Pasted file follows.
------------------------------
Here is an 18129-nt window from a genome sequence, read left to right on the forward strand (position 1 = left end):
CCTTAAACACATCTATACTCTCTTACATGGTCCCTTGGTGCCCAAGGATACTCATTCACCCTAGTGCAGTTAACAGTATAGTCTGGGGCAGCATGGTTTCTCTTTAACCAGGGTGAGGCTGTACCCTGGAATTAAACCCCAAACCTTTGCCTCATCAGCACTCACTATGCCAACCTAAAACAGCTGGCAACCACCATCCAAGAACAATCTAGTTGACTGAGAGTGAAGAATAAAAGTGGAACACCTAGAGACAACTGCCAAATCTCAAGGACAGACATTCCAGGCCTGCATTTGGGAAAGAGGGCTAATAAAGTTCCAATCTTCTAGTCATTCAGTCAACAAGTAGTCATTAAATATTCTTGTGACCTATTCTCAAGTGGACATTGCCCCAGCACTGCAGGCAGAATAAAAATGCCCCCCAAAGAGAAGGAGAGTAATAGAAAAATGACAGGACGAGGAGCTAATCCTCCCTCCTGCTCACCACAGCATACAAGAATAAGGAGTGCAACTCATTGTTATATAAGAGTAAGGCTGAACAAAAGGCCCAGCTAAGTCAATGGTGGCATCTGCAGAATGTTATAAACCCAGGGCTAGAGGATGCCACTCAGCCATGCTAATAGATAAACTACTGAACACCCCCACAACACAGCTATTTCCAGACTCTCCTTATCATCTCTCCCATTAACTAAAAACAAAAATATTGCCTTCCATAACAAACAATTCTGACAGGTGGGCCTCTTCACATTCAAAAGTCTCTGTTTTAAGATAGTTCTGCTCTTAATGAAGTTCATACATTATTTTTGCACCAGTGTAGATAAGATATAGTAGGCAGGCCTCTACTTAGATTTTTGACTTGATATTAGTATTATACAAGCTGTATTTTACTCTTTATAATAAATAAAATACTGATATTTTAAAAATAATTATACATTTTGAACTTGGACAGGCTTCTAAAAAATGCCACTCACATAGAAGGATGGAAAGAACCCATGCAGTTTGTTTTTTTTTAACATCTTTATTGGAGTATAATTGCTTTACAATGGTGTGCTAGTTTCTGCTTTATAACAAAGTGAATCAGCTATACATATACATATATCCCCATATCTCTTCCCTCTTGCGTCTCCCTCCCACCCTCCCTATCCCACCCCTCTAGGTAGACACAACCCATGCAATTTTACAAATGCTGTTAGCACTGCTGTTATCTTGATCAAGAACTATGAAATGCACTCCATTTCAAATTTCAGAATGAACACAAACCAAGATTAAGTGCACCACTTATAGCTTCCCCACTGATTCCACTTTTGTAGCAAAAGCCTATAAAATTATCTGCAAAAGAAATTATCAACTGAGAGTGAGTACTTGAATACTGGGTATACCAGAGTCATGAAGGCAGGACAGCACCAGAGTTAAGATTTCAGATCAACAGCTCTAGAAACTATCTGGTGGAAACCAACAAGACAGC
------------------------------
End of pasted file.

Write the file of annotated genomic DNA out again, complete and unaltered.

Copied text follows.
Here is an 18129-nt window from a genome sequence, read left to right on the forward strand (position 1 = left end):
CCTTAAACACATCTATACTCTCTTACATGGTCCCTTGGTGCCCAAGGATACTCATTCACCCTAGTGCAGTTAACAGTATAGTCTGGGGCAGCATGGTTTCTCTTTAACCAGGGTGAGGCTGTACCCTGGAATTAAACCCCAAACCTTTGCCTCATCAGCACTCACTATGCCAACCTAAAACAGCTGGCAACCACCATCCAAGAACAATCTAGTTGACTGAGAGTGAAGAATAAAAGTGGAACACCTAGAGACAACTGCCAAATCTCAAGGACAGACATTCCAGGCCTGCATTTGGGAAAGAGGGCTAATAAAGTTCCAATCTTCTAGTCATTCAGTCAACAAGTAGTCATTAAATATTCTTGTGACCTATTCTCAAGTGGACATTGCCCCAGCACTGCAGGCAGAATAAAAATGCCCCCCAAAGAGAAGGAGAGTAATAGAAAAATGACAGGACGAGGAGCTAATCCTCCCTCCTGCTCACCACAGCATACAAGAATAAGGAGTGCAACTCATTGTTATATAAGAGTAAGGCTGAACAAAAGGCCCAGCTAAGTCAATGGTGGCATCTGCAGAATGTTATAAACCCAGGGCTAGAGGATGCCACTCAGCCATGCTAATAGATAAACTACTGAACACCCCCACAACACAGCTATTTCCAGACTCTCCTTATCATCTCTCCCATTAACTAAAAACAAAAATATTGCCTTCCATAACAAACAATTCTGACAGGTGGGCCTCTTCACATTCAAAAGTCTCTGTTTTAAGATAGTTCTGCTCTTAATGAAGTTCATACATTATTTTTGCACCAGTGTAGATAAGATATAGTAGGCAGGCCTCTACTTAGATTTTTGACTTGATATTAGTATTATACAAGCTGTATTTTACTCTTTATAATAAATAAAATACTGATATTTTAAAAATAATTATACATTTTGAACTTGGACAGGCTTCTAAAAAATGCCACTCACATAGAAGGATGGAAAGAACCCATGCAGTTTGTTTTTTTTTAACATCTTTATTGGAGTATAATTGCTTTACAATGGTGTGCTAGTTTCTGCTTTATAACAAAGTGAATCAGCTATACATATACATATATCCCCATATCTCTTCCCTCTTGCGTCTCCCTCCCACCCTCCCTATCCCACCCCTCTAGGTAGACACAACCCATGCAATTTTACAAATGCTGTTAGCACTGCTGTTATCTTGATCAAGAACTATGAAATGCACTCCATTTCAAATTTCAGAATGAACACAAACCAAGATTAAGTGCACCACTTATAGCTTCCCCACTGATTCCACTTTTGTAGCAAAAGCCTATAAAATTATCTGCAAAAGAAATTATCAACTGAGAGTGAGTACTTGAATACTGGGTATACCAGAGTCATGAAGGCAGGACAGCACCAGAGTTAAGATTTCAGATCAACAGCTCTAGAAACTATCTGGTGGAAACCAACAAGACAGC